I looked around at the players, past and present, at my own table of nine. Around 50 medals, at a rough estimate — and that was just one table out of 10.
Buckley herself, of course, can account for 18 — 11 football, seven camogie, the most of any person to play Gaelic games.
At the weekend the LGFA and Camogie Association came together along with several of Buckley’s teammates to pay tribute to her achievement.
“When I grew up, we used to hear a lot about Kathleen Mills and Christy Ring,” said former Cork ladies’ football manager Eamonn Ryan, referring to Ring’s eight All-Irelands and Mills’ 15 camogie medals with Dublin. “But Rena has taken it to a whole new level.”
In a heartfelt speech, Ryan paid tribute to Buckley’s work ethic and humility, as well as her patience during his tenure.
“When you’ve a lad two generations older than you over the team he’s bound to repeat himself and make mistakes. I never saw a slump in Rena’s body language, she never a raised eyebrow.
“There are three strands to a young person’s life. Work and college, your pastime, and your social life. Rena has excelled in all three.
"She has a successful physiotherapy business, she’s done alright at the hurling and football, and she’s well able to sing a song,” he added, to laughter — Caledonia apparently being Buckley’s party piece.
“Cool, calm, and collected,” was how camogie manager Paudie Murray summed up her demeanour, both on and off the pitch. He, too, praised her professional success, noting that she completed a Masters degree in physiotherapy last year while captaining Cork.
In a moment of devilment, he more or less confirmed Buckley’s continuance in the Cork camogie panel.
“It’s interesting that Rena’s boyfriend is also named Paudie. I reminded him at the camogie victory dinner recently that I’m still number one. In fairness to him, he said I’ll be number one for 2018 as well.”
The general tone of the afternoon was that this was no testimonial; that Buckley may well break her own record before her career is out.
Another common theme in the speeches was the cooperation between the Camogie Association and LGFA that made the occasion possible.
“Rena has brought us together today,” said LGFA president Marie Hickey and that spirit of cooperation was echoed by Hickey’s camogie counterpart, Catherine Neary.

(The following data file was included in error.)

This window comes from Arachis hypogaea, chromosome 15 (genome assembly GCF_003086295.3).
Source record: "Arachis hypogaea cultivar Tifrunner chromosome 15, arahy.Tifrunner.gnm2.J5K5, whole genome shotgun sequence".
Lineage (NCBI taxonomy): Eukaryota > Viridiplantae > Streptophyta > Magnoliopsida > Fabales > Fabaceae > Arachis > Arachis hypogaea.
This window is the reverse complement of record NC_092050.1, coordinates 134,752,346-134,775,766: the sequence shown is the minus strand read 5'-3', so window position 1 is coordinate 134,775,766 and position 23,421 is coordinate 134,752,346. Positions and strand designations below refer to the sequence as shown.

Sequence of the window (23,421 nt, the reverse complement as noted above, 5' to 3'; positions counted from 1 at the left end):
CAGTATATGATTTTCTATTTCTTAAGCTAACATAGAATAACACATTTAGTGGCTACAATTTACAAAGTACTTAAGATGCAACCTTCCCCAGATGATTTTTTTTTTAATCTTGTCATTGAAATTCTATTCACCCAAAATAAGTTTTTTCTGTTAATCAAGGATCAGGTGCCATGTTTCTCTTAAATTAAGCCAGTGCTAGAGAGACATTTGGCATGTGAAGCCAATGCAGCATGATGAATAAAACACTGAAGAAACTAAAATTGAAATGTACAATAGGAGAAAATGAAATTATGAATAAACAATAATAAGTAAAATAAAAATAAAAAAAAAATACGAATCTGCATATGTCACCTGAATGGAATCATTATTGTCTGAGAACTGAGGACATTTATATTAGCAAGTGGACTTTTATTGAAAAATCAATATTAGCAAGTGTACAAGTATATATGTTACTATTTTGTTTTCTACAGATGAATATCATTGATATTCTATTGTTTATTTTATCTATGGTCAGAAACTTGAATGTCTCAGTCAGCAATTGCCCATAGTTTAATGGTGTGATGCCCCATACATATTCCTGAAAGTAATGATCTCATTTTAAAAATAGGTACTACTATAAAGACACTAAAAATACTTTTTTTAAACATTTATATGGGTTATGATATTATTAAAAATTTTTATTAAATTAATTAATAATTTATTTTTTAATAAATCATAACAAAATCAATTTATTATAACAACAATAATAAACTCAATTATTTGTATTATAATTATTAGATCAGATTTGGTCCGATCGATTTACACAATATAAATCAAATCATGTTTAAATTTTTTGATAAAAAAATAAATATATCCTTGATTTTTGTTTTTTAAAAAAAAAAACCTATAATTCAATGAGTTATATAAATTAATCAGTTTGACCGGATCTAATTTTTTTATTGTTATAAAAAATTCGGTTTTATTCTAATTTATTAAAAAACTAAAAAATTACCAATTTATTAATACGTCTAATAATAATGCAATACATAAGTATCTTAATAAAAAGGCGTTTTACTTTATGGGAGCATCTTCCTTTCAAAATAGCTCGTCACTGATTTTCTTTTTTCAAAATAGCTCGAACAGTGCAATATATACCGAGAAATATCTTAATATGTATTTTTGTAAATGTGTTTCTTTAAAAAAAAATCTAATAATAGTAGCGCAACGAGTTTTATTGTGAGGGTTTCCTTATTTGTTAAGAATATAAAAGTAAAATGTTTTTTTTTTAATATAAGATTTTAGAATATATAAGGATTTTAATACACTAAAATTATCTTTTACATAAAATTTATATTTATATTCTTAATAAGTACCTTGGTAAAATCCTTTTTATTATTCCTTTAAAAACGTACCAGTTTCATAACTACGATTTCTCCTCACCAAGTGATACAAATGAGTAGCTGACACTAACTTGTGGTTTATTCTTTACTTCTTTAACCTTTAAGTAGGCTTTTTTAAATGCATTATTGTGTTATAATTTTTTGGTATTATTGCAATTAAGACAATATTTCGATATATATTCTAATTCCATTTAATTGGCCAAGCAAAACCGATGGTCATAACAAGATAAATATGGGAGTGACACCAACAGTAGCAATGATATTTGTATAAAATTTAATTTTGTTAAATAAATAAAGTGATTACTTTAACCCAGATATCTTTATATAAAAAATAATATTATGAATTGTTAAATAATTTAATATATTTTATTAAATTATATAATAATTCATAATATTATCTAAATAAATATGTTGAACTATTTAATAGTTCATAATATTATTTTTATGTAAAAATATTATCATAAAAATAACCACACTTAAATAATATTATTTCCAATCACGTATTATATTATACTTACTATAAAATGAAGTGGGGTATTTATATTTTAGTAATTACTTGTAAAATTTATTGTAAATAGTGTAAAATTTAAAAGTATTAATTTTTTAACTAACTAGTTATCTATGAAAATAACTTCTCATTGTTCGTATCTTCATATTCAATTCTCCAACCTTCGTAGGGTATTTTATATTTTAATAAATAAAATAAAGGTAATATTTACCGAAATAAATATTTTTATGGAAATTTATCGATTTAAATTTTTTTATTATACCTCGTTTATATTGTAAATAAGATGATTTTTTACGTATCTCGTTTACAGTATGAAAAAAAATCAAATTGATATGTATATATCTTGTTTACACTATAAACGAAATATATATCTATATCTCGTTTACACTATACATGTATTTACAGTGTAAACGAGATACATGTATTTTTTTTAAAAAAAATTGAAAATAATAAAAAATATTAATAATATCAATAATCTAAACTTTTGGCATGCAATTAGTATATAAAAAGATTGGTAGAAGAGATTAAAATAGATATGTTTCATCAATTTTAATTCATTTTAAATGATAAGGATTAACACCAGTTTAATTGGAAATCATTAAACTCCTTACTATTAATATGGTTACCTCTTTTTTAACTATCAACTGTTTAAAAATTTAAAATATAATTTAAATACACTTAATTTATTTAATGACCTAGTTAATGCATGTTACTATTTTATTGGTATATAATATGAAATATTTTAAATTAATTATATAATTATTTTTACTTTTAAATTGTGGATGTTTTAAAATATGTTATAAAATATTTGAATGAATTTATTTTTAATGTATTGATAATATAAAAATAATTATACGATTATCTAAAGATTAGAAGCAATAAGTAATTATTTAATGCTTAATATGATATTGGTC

"Long an advocate of one umbrella organisation for all four Gaelic codes, Neary remarked on taking office in 2015: “I am in favour of working closer together and integrating.
"My background is a family that was steeped in the GAA. I didn’t see a difference growing up between hurling and camogie.”
Speaking at the lunch, Neary noted while we often look to players like Buckley as role models for young girls, in reality she’s a role model for everyone: “There were no female athletes to look up to when I was a kid.
"I looked up to Kilkenny hurlers and later, Ann and Angela Downey. But there was never anyone like Rena. She’s not just a role model for kids — she’s a role model for me, for adults, for men and women.”
After a brief musical interlude by Paddy Collins of Freemount, it was time for the woman of the hour to speak.
As a slideshow of photos from her career played behind her — club, county, camogie, football, All-Star trips, and team holidays — Buckley began her speech as Gaeilge. “I came along at the right place at the right time,” she said, “in a golden era of ladies’ GAA in Cork.”
It’s a comment typical of Buckley’s grace and modesty, but it’s also undeniably true.
Even if another Rena Buckley or Briege Corkery came along — a dual player with that exceptional level of skill, dedication, and versatility — who’s to say they’d be fortunate enough to be born in a county that’s firing on all cylinders, as Cork has for the last decade and more?
From this vantage point, it seems unlikely that Buckley’s achievement will ever be equalled.
Buckley paid tribute to everyone who helped her career right from the beginning: her family, teachers, clubs Donoghmore and Inniscarra, and even t Inniscarra Athletics Club: “Unfortunately I took that training and applied it elsewhere.”
She didn’t come from a big GAA household, and credits her older brother Gerry for introducing hurling to the household: “I used to run around the garden thinking I was Teddy McCarthy when I was young.”
Echoing the earlier comments on cross-association cooperation, she quoted a recent speech by GAA president Aogán Ó Fearghaíl: “If the GAA was established today it would be established for both men and women.”
To her fellow players in the audience, she said: “I hope I’ve contributed as much to ye as ye have to me.”
Wrapping up her speech, the most decorated GAA player in history remarked: “The biggest success for me is the friendships in this room.”